The mask mandate crowd wouldn't even come to the meeting, for the most part.
One doctor was allowed to speak twice, to rebut the accusation of what it meant that they couldn't even be bothered to come. The public sitting there wasn't allowed this same opportunity.
One man sitting in the meeting room, stocky with a flannel shirt, came up and was very blunt. He pointed out that there seemed to be this idea that if you don't have a post-secondary degree, you could be disregarded. He then said he had a post-secondary degree, and his daughter was a respiratory therapist.
The anger was only intensified by what seemed like a tightly planned shut down of public comment by lining up doctors to assure leaders they could disregard the folks at the podium. Not so much with proof and numbers—it was the public who came locked and loaded with charts, printouts, numbers, and data. No, the medical professionals did it by a pure appeal to authority. They never left the talking points. Not a one of them.
"You must trust us because we just know better than these people" was the gist of their argument.
The experts, sitting comfy and safe in their homes.
The plebes, waiting packed in a hallway for a chance to speak for three minutes and three minutes only.
Every once in a while one of them would forget to mute themselves and you could hear them try to rebut, just for a moment, a person at the podium. They were truly loaded in the queue just to shoot the people's comments down.
I think, hearing members from our medical community confused and angry and disgusted by all the talk of personal liberty, was the biggest moment of gestalt for me.
All of this, the whole setup, of realizing you're getting played, that all your effort was already dismissed before you got into that room and that a plan for shooting it down through public farce had already been arranged and was set to put into motion—that made people even more angry than the mask mandate itself.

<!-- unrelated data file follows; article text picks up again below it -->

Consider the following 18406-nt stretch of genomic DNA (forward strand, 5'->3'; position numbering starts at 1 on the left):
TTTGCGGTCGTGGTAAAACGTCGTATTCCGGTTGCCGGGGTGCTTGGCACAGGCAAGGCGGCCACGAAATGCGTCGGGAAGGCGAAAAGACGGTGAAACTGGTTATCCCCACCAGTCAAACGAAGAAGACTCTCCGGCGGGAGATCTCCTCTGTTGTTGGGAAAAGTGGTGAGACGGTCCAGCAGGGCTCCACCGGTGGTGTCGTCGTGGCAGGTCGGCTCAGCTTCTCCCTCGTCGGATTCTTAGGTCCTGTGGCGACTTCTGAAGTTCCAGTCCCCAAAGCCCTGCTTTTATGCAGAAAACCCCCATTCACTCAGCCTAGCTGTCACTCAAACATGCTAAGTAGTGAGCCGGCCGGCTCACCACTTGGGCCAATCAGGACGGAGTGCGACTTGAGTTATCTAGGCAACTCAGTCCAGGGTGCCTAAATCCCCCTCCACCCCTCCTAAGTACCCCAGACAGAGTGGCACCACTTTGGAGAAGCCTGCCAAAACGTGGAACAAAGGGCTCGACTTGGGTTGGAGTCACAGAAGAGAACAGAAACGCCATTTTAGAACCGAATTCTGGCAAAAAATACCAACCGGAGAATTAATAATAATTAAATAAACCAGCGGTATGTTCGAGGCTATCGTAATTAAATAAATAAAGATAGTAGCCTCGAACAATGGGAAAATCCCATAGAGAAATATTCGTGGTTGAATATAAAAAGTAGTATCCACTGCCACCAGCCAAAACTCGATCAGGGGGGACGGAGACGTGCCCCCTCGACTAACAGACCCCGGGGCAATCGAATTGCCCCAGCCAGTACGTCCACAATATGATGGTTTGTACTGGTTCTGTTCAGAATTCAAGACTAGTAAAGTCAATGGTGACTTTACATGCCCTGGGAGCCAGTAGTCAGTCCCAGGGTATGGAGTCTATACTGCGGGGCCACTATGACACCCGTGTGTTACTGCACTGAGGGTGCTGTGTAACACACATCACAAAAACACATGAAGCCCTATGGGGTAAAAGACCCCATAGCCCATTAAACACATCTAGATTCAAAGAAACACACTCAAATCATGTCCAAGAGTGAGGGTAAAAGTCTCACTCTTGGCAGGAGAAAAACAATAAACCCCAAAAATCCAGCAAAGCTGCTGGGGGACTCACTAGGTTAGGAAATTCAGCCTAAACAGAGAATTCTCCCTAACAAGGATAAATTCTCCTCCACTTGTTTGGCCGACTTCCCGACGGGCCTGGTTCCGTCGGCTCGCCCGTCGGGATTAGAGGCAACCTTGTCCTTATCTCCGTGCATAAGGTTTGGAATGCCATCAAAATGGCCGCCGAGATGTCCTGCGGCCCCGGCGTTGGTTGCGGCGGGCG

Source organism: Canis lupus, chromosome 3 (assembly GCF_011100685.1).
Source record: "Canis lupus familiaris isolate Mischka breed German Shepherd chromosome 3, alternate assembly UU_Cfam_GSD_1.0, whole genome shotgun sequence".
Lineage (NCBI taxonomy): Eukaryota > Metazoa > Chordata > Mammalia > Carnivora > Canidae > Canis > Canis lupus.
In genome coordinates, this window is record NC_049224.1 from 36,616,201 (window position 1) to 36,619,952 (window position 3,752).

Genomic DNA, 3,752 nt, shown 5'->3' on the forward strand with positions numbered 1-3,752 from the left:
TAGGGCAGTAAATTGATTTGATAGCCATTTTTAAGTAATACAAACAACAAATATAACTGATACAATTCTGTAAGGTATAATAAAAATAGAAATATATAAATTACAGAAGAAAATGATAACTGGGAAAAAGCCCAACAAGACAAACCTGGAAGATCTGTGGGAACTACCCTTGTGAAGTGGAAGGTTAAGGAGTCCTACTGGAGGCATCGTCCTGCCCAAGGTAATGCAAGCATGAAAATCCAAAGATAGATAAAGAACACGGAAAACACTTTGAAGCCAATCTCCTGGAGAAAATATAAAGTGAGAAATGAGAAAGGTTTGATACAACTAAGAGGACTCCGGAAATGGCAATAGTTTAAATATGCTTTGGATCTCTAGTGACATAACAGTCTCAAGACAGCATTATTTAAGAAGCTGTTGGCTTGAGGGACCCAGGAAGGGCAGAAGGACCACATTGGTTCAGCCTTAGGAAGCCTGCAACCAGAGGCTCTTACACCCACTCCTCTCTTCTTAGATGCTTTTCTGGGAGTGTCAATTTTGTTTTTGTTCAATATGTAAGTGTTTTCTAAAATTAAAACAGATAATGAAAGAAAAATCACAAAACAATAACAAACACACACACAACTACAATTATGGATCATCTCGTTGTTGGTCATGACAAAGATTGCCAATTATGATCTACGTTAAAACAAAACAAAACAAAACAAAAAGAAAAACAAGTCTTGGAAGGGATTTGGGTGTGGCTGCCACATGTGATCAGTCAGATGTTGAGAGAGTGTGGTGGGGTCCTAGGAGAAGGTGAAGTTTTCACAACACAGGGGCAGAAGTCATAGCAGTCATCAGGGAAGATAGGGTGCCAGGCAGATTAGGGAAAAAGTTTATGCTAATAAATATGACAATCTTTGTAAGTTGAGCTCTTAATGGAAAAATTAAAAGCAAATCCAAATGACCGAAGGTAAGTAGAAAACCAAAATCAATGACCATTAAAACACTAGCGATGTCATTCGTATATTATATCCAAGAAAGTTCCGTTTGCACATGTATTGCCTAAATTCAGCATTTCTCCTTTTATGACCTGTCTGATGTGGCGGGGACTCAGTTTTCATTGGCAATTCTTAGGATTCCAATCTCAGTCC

The doctors on Zoom never got scolded. They were, either by lack of physical presence or who they are, treated with graciousness and allowance. I can't say that was always the case for some in the room.
It was truly a moment I won't forget.
You filthy virus-laden idiots who don't know what's good for you. We'll show you. We'll protect you from yourself. We're going to scold you for talking about personal liberty. You're just not smart enough to understand what you're talking about. So stop talking.
I cannot reiterate enough how the public came with notes. They came with data. They came with research. They came ready. While we waited for the meeting to start, I saw many of them with pens in hand, going over their notes in their laps. These were not idiots. And the next day, many of them who were business owners were targeted online by nasty people.
We had the information. And then the experts provide very little of the sort, just emotion and authority and incredibly ingratiating tones, as if we were patients in their office, trying to tell them what was going on and they, nodding their heads with an eye on the clock and a glance at the nurse filling out the digital health record, proceeding with their planned treatment plan regardless of what we were trying to communicate to them about our bodies.
Dr. Mateo, who at least spoke plainly without the emotional manipulation that turned medical devices into a gauge on how well you loved your neighbor, admitted that when it came to the hierarchy of data and information, expert opinion was at the bottom.
And yet, their words carried so much weight that they didn't even have to be physically present.
That silly computer game was correct; plebs are needed. They are necessary, not a barely tolerable annoyance. They cast the vote and pay the tax, but must they show up and make things inconvenient at public meetings and in front of capitol buildings and honking their horn?
Without plebs, there is no garbage pickup, no harvest, no delivery, no butchered meat in the store. But even more than the work of their hands which requires them to show up to work, they are physically present. They win, in the long run, for
How long, I wonder, does it take for someone who exists in Zoom culture to become as two-dimensional as the screen they appear on? All life, all interaction, all knowledge, filtered through a screen. Two senses at most, a ghost in the machine.
Plebs are always needed, because they physically show up. They have to, or they have no voice.